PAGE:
Here's my point. The 304's scanners may be good enough to track a small object in motion (JOhn Sheppard in a 302 moving away), but a large, moving starship is a totally different matter. Sensor resolution needed to make sure the whole ship stays intact would be ridiculously taxing.

And yeah, they beamed a building into space. The building wasn't moving at a pace that the ship couldn't match (effectively making the speed 0). I'm talking about large, moving objects.

And why would the 304 have to be moving? If it wasn't moving when it reappeared on the planet's atmosphere, it would drop like a rock and systems would immediately fail to boot up.

Sensor resolution... alot of it... So what? We're talking about ASGARD sensors here, not shoddy Earth-made ones. Given a few thousand years of technological advancement over us, I'm confident they could do it pretty easily. Especially if they were using the Odyssey's state-of-the-art sensors.

They could beam it into a very high orbit, or a little farther out into space. That way, it would have plenty of time to get its engines online, days, weeks, or even months. Though I seriously doubt it would take that long :)

General David Niemi
July 3rd, 2007, 11:03 AM
well the buffer couldnt take that much data if u try 'BEAM' a freakin 304

i dont believe you can beam through a stargate cos there no point for the beam to locate to

if you had those ancient obelisk devices that can beam entire people like in quest part 2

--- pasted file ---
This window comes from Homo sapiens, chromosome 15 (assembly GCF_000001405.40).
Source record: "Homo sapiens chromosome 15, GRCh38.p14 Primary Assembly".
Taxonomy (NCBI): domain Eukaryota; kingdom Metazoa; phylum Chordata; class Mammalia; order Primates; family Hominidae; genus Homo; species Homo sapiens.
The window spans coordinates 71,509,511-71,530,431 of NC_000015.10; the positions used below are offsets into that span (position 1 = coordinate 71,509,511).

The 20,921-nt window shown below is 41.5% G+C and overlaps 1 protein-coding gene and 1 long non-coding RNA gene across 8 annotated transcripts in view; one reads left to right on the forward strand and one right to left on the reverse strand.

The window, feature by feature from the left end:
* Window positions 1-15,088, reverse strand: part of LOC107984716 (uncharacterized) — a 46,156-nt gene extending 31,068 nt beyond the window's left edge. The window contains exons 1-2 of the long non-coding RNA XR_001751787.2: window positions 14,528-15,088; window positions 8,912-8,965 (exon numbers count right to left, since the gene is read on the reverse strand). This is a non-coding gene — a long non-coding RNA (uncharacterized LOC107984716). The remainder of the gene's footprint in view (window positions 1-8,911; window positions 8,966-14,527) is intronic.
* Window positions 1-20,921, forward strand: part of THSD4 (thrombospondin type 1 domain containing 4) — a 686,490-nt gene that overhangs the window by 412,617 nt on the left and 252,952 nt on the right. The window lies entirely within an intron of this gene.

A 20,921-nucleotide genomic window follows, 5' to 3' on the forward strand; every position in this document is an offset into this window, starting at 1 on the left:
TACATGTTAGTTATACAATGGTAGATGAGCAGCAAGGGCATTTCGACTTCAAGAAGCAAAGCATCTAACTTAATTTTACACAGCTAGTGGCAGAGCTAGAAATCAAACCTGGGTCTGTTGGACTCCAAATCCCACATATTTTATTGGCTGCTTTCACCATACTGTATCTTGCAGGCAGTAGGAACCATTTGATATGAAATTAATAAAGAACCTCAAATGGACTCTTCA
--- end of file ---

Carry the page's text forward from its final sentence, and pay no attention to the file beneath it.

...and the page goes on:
but fiddle around with it to transport a 304 than maybe

Ummmm... I'm thinking you could beam through the gate because if transfer the 302's matrix from a buffer on one side to another one buffer one another plant then just rematiralize it. That would be if they had star trek transporters. Now Stargate beamers. If an asguard was beaming up a 302 for whatever reason and up put a gate in between and have another ship on top another gate in line to catch the 302 it could work. Same as the go'uld ring when they escape sokar's hell with Teal'c intercepting the transport beam!



YOU CAN'T BEAM THROUGH A GATE. HOW MANY DAMNED TIMES DOES THIS HAVE TO BE BROUGHT UP? Christ. Good job starting another repeat thread that has been discussed (one too many times).

Though beaming a 304, which is considerably larger than the building, anywhere strikes me as a "much too power-consuming" to be applicable. I'm pretty sure that SOMEWHERE IN THERE, the starship's beaming computer won't be able to store THAT MUCH data during the transfer. Buildings are relatively simple. Starships have thousands of additional components that MUST be accoutned for.